A few times during my travels it was possible to choose whether to do a tour around an historic place with a guide or do a self guided tour with the aid of an audio-guide. I'd choose the guide any day of the week. The audio units would be better if they were standardised but each one is different and I found most of them to be a bit of a challenge. Rather than concentrating on what I was seeing, most of my time was spent figuring out which button to press next, which meant putting my glasses on to see the numbers and taking them off to see where I was going. I really must learn to wear bifocals.
Each guide I was lucky enough to spend time with seemed to me to be a bit eccentric and quite endearing in their enthusiasm for their monument. Our guide to the Roman Baths was possibly the most enthusiastic of them all. He really added to my enjoyment of seeing one of the
best-preserved ancient Roman spas in the world. I even remember a couple of things he told us. Which is surprising because I was constantly distracted from listening by looking around me and being overwhelmed by the history and age of everything. I had difficulty comprehending that I was standing where what I'm looking at was first started in 69AD. (That sentance could be a test in comprehension.)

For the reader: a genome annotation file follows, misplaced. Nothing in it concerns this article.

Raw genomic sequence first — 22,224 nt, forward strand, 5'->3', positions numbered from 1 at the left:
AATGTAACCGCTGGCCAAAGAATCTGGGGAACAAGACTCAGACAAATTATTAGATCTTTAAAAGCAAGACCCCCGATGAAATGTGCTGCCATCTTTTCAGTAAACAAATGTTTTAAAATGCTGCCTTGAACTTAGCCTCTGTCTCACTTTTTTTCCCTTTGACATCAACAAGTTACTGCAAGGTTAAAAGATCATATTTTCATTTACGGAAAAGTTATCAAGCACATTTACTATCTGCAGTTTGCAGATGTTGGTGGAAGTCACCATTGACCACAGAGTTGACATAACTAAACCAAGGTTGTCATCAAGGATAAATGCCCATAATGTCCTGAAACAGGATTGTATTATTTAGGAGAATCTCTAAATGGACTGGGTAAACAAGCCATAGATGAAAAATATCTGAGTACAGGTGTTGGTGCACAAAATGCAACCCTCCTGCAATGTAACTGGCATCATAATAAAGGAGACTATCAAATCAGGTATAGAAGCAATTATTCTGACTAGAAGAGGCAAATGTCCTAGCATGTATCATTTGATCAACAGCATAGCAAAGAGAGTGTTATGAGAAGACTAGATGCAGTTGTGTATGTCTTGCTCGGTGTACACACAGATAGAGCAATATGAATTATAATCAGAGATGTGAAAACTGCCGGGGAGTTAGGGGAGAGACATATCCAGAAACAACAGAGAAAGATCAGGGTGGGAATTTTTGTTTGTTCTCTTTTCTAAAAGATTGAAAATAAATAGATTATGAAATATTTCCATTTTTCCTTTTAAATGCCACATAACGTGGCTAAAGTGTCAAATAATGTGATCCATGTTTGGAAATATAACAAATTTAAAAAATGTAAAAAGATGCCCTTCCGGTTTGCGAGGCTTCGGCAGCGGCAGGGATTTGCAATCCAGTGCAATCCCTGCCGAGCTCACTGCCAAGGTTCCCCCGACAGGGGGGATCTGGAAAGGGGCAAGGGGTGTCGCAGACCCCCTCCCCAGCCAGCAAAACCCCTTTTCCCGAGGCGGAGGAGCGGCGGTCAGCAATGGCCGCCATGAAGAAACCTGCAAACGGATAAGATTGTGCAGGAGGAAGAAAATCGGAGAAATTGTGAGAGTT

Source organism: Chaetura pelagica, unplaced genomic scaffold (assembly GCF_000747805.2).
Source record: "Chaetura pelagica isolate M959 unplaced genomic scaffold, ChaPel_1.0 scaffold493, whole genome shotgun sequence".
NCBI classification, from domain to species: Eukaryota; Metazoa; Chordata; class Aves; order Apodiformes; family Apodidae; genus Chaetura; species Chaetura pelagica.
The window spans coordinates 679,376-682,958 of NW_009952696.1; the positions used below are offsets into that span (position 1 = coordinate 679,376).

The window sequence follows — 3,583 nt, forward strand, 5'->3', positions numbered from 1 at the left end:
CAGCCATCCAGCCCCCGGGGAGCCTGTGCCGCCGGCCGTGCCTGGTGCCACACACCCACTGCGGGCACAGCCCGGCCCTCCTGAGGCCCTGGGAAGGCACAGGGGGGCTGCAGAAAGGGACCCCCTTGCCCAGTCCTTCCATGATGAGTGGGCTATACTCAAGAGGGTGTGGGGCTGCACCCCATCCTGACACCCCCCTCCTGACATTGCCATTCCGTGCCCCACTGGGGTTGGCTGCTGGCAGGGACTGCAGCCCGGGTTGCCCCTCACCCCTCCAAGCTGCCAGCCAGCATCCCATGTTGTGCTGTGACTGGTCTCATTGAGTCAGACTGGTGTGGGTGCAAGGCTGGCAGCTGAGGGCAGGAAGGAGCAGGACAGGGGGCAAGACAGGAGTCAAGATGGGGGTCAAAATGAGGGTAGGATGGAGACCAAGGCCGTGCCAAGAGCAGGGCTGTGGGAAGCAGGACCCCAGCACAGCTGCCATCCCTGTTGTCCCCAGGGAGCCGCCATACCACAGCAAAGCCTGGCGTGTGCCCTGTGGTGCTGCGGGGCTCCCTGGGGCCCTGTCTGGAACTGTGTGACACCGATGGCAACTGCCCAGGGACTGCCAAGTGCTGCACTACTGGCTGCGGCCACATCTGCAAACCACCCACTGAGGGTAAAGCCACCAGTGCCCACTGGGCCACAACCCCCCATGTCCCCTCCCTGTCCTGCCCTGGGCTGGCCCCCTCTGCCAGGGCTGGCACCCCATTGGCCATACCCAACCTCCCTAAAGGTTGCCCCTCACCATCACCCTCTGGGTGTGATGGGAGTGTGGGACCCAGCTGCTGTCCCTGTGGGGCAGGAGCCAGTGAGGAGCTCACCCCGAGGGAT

A contrast in headwear
Can't blame the cellphones!
Bath is the oldest of England’s principal tourist destinations and
has been welcoming visitors for centuries. They do it well. My brother and I enjoyed the sights from a well organised bus tour (with audio guide).
That soft creamy coloured stone I mentioned yesterday is evident here, too and adds to the elegance of the Georgian period's stately streets and crescents.
The formatting of this post is all over the place. I've been fiddling, should have left things alone. Hopefully, I can fix it. Soon. Maybe.